A concrete advantage

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Sector: Construction

Addressable market: Hard to gauge. It is a billion to trillion-dollar market in many countries.

Intellectual property status: Registered in Malaysia in 2010 and waiting for approval in India.

Product description and USP: Dura Technology Sdn Bhd manufactures ultra-high performance concrete, an advanced cementitious material with better mechanical strength and durability than widely used conventional concrete material.

Currently exporting: Yes, to Singapore. Now, eyeing Indonesia and India.

Industry challenges: A slowdown in the construction sector globally, fewer large projects by governments

 

Ultra-high-performance concrete (UHPC) is an advanced cementitious material with greater mechanical strength and durability than conventional concrete. A bridge constructed using UHPC is expected to last a few thousand years whereas a standard concrete structure can only do so for several hundred years.

The technology, which has gained traction over the last two decades, is used all over the world in the construction of buildings, bridges and other types of infrastructure.

When you talk about UHPC, most people think of LafargeHolcim, a French-Swiss company that is the largest cement producer in the world. It has the most advanced technology in terms of UHPC and its brand — Ductal — is considered the Rolls-Royce of this type of concrete.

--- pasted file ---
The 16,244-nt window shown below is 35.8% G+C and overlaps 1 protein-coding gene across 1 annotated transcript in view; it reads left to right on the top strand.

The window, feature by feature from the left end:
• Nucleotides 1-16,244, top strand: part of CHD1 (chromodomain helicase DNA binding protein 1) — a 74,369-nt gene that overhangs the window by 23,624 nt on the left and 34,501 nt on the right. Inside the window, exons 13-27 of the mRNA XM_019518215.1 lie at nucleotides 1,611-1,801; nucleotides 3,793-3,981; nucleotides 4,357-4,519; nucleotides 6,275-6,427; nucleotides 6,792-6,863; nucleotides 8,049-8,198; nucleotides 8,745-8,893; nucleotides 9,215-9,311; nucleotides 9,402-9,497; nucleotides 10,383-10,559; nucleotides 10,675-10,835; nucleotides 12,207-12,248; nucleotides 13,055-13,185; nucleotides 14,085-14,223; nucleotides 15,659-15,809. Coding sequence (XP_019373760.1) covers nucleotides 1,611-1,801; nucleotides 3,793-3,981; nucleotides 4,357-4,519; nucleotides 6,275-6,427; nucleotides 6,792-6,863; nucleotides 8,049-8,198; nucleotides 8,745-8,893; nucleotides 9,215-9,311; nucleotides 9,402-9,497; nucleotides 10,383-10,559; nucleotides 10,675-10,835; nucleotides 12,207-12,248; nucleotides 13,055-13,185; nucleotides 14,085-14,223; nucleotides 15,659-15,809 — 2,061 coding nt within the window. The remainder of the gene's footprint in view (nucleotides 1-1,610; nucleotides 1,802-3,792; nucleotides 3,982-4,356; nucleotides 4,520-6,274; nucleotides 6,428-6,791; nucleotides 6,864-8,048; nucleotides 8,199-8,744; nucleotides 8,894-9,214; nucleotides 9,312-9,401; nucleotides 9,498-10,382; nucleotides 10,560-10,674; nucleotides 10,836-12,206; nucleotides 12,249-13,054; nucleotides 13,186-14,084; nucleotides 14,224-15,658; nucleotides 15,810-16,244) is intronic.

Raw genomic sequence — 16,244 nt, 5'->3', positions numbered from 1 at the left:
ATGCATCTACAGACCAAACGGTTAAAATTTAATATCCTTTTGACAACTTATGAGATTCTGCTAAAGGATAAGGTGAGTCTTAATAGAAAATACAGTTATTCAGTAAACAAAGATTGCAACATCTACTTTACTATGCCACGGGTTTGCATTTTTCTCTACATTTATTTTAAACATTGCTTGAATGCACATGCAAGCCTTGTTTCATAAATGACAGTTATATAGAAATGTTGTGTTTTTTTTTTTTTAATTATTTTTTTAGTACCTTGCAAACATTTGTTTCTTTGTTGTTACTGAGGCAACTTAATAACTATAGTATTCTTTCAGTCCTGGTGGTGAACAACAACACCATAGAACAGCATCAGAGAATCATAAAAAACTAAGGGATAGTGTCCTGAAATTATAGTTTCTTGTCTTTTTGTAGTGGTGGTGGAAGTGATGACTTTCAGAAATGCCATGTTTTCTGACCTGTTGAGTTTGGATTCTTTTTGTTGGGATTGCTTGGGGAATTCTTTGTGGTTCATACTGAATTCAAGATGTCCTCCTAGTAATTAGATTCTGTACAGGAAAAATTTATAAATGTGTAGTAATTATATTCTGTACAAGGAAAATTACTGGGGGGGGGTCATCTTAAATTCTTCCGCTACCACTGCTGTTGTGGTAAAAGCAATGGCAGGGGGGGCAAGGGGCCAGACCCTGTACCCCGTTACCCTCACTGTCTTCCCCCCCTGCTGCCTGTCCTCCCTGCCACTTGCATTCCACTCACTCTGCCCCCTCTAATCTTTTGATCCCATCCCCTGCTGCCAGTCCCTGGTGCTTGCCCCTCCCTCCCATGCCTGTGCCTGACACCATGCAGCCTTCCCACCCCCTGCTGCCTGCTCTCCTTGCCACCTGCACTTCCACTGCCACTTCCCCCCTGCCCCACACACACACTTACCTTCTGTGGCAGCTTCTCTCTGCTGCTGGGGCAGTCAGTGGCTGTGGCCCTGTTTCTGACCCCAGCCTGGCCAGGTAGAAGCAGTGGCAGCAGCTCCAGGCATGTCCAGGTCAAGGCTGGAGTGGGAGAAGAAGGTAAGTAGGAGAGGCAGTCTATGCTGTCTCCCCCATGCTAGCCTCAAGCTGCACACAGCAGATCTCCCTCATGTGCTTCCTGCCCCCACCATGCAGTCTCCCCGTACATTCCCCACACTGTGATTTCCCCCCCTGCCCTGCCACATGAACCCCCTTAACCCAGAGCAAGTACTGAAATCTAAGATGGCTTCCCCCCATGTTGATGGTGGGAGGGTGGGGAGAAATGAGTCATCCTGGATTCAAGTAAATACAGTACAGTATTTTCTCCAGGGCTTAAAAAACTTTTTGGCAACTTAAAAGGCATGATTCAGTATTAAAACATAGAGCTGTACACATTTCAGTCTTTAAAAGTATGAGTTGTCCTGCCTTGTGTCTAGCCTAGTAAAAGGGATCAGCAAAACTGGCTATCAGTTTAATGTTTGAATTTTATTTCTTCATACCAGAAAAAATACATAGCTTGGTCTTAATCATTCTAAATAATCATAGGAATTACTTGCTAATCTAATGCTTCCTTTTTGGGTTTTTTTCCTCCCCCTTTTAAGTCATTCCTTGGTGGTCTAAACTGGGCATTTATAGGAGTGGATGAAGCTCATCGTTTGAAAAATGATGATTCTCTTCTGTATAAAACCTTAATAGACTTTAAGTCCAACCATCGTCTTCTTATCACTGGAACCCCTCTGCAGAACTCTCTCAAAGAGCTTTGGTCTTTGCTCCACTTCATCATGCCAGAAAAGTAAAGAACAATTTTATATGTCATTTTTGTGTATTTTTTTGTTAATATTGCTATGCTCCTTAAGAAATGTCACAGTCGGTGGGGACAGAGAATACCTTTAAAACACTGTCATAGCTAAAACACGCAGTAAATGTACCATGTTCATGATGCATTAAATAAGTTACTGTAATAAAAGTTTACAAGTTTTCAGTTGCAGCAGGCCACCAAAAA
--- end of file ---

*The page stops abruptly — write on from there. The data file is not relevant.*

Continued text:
However, little-known Malaysian company Dura Technology Sdn Bhd has been manufacturing its own version of this advanced concrete using its own technology for the past 15 years at a fraction of the cost and it has already made waves internationally.

The Ipoh-based company started by selling its UHPC locally before gradually venturing overseas. Last year, it signed an agreement with Shinde Developers Pte Ltd, allowing the India-based construction firm to use its technology and expertise. The company earns revenue when Shinde manufactures, sells and exports the UHPC under Dura’s brand name in the subcontinent (which includes Afghanistan, Bangladesh, Bhutan, Nepal and Pakistan) and islands such as Sri Lanka and the Maldives.